Thursday, October 18, 2018

How to Overlook an Offense

 Have you ever had someone snap at you? Did their words offend you? How did you react?

Earlier this week I was the offender. I am totally being transparent here and by no means am I proud of my actions. My friend jokingly said something to me and honestly for no reason I snapped and said some hurtful and offensive words. She didn’t react but I could see in her face that she was hurt.

A man’s wisdom gives him patience

To make matters worse it was in a room full of people. I left that room and God instantly put me in check. He started dealing with my heart. Being human, of course, I wanted to be right and say she was wrong. However I knew I was in the wrong. When I saw her about an hour later I apologized. She is a very gracious person and forgave me. However I still needed to deal with the other people that I had offended by my actions. I sent out a group text and apologized for my actions.

Here’s where she modeled wisdom and chose to overlook my offense. In her response to my text she said “We all have our moments and I’m grateful for the abundant grace we’re all given”.

It is to his glory to overlook an offense

My friend not only had patience but showed grace by her actions. Anyone in that room would have thought that she was justified to at least say something but she chose to be silent. She demonstrated love and grace by her silence. Her response let us all see Jesus through her.

Reacting vs. Responding

So how does this verse apply to embracing everyday motherhood? Well, how many times do you get offended by your children? You know the perfect little angels that we carried for 9 months. We encouraged them to speak, little did we know they could use those words to hurt (offend) us.

Have your children ever said or done things that upset, hurt, or offended you? You can’t see but I am furiously nodding my head. They do things that are sometimes just kid things but we end up making a big deal out of it. Things that maybe are unintentional but we can’t look past the kid thing because we’re too busy thinking “I just mopped the floor” or “I just finished the dishes” or “Just take a bath”. Instead of overlooking the offense we lose our cool and blow up over spilled milk, leaving their backpack at home, forgetting their dance shoes, or getting distracted and not finishing a task. You get the picture. Do you react or respond when the offense happens?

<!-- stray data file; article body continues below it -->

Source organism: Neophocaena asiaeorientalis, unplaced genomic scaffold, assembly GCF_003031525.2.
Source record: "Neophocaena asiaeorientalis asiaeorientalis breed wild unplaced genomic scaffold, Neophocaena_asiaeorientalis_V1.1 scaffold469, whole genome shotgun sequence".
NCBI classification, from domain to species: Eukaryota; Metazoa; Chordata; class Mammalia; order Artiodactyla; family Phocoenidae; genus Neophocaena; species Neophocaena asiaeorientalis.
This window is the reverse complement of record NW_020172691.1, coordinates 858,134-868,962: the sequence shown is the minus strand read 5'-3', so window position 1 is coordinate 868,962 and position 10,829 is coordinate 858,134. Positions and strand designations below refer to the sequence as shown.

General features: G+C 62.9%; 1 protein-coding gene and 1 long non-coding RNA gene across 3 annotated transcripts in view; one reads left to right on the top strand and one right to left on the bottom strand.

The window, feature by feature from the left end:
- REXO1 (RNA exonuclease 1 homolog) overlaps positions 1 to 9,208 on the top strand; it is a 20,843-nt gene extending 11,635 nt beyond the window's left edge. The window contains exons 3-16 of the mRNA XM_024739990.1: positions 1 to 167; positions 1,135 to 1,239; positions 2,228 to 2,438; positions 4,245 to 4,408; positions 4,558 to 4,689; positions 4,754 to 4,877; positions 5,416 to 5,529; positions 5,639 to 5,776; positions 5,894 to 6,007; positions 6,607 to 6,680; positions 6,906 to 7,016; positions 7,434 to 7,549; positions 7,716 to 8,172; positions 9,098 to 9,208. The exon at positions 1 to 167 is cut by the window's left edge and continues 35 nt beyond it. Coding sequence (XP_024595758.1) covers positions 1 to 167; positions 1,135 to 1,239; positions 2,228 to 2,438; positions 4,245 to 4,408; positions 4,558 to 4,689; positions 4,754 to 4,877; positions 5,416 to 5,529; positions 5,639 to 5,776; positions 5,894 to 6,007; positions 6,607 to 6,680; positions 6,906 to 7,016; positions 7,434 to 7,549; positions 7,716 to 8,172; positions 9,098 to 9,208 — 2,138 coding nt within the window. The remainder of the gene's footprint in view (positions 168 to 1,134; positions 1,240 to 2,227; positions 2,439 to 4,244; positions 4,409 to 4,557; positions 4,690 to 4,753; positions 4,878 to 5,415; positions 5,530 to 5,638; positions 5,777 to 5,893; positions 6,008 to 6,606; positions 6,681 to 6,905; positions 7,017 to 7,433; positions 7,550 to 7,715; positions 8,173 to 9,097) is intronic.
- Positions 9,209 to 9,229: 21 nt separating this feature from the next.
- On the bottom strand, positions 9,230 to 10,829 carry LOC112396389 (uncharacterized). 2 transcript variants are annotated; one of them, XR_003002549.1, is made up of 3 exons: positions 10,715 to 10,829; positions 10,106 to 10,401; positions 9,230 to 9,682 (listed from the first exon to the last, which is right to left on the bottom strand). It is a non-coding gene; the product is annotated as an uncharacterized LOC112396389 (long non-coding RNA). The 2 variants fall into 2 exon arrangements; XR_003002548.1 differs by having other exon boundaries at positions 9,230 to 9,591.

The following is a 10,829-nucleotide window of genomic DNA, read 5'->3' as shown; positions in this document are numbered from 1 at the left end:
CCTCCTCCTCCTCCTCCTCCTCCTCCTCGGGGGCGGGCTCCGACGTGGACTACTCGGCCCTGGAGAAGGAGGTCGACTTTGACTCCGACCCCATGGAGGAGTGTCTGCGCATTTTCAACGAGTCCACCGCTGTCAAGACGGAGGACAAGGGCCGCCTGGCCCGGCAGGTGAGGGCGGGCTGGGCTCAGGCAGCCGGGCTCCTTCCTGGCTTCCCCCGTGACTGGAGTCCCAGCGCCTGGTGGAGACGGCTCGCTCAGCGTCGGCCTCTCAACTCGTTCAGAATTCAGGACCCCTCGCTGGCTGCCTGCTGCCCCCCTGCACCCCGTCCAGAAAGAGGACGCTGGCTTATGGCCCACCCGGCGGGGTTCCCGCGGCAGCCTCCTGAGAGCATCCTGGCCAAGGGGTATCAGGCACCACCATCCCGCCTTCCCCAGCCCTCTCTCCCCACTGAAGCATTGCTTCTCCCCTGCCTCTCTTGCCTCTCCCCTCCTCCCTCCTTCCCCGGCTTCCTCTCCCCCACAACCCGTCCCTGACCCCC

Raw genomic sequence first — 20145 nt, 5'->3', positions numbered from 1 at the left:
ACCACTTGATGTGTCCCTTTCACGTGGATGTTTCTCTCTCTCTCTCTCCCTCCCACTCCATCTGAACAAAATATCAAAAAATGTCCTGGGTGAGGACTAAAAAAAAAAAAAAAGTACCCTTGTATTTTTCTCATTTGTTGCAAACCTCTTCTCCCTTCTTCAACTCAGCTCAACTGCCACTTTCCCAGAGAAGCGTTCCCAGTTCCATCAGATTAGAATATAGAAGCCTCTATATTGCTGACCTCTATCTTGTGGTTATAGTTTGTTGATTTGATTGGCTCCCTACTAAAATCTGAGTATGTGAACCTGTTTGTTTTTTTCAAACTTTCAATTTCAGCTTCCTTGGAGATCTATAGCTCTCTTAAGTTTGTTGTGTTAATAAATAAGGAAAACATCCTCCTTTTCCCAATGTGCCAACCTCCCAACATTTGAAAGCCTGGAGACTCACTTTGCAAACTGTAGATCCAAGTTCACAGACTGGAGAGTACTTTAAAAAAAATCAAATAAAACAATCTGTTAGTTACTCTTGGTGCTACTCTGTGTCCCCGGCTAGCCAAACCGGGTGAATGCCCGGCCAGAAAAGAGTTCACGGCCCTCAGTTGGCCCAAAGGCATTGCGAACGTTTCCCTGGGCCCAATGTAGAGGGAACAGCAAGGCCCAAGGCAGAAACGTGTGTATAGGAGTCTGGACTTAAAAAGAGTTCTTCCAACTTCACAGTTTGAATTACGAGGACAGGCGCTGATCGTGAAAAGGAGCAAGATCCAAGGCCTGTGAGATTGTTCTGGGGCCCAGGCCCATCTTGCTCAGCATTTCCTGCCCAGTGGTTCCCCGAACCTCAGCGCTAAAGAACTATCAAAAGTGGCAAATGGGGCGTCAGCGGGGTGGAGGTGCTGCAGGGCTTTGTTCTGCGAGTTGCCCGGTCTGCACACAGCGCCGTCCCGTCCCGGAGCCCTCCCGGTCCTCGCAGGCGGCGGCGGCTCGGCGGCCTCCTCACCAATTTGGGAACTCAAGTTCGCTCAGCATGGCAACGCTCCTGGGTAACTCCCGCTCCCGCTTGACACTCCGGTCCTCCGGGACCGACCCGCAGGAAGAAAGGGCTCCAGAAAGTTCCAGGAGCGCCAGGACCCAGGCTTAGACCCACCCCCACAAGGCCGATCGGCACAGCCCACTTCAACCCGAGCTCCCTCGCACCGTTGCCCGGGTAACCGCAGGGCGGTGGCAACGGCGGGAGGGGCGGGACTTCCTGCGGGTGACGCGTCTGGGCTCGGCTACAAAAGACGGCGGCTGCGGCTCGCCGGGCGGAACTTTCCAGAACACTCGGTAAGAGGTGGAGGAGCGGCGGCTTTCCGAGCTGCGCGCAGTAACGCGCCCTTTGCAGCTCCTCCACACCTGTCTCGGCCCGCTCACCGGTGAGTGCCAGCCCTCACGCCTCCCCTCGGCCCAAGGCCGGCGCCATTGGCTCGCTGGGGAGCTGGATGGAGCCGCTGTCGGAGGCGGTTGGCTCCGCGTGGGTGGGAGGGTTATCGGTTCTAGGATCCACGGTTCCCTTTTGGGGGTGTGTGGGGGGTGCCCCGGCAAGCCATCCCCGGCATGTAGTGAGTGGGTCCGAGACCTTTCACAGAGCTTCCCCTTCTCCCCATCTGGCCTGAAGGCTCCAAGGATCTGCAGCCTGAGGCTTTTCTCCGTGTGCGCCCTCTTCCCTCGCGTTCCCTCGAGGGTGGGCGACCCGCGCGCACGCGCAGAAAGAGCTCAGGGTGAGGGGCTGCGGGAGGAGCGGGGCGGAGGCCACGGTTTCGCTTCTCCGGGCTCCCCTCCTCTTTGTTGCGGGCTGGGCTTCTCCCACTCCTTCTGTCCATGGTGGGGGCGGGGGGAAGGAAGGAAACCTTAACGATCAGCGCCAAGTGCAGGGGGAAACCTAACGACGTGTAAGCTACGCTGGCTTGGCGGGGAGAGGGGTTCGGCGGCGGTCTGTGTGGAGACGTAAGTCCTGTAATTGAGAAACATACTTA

Reacting is reflexive. 
Responding is informed.

I’ll be honest, I was a milk spiller. To this day I still get reminded about how dinner wasn’t complete until I spilled my milk. Obviously I did it on purpose every time (please read that sarcastically). The reaction I received was the same every time, yelling and berating. My second son is my milk spiller and food dropper. He can verify this statement. I never yelled or berated him. Why? Because I know personally the damage that it caused in me. He never intentionally did it. I could have easily reacted and been offended, but I offered him grace and overlooked his offense. Honestly it’s been 11 years since the spaghetti story and we still laugh about it. I’m not saying I’m perfect, I mean did you read the story at the beginning? But I truly take a breath and choose to respond. My goal is to build a relationship with my children, protect their heart, and make home a safe place.

If you want to become a responder as opposed to a reactor, here are some ideas.

Ask the Holy Spirit to help you pause or just to muzzle you if that’s what you need.

Get into the Word.
If there’s one thing I can guarantee, God’s word is where you find wisdom. If you don’t know where to start, read a chapter in Proverbs daily.

Take a time out.
In sports when they need to review a play, they use a time out. Go to your room, take a shower, take a walk, pray…just do something to interrupt the flow and reflect on what happened.

Memorize Scripture.
Proverbs 31:26 has become my new favorite.
“She speaks with wisdom, and the teaching of kindness is on her tongue.”
I want my children to say I was wise and kind. I want them to treat my grandchildren with kindness as well. So if I’m making it a bad day and feeling a bit reactive, then I think of this scripture.

Find the good thing.
If you blow it, because you will. Don’t park yourself there. Don’t beat yourself up. Be transparent, apologize and move on.  Think about what you did well that day and think on that good thing (Phil. 4:8). Only you can control you!

What works for you when you feel like reacting?

I'm praying for you!

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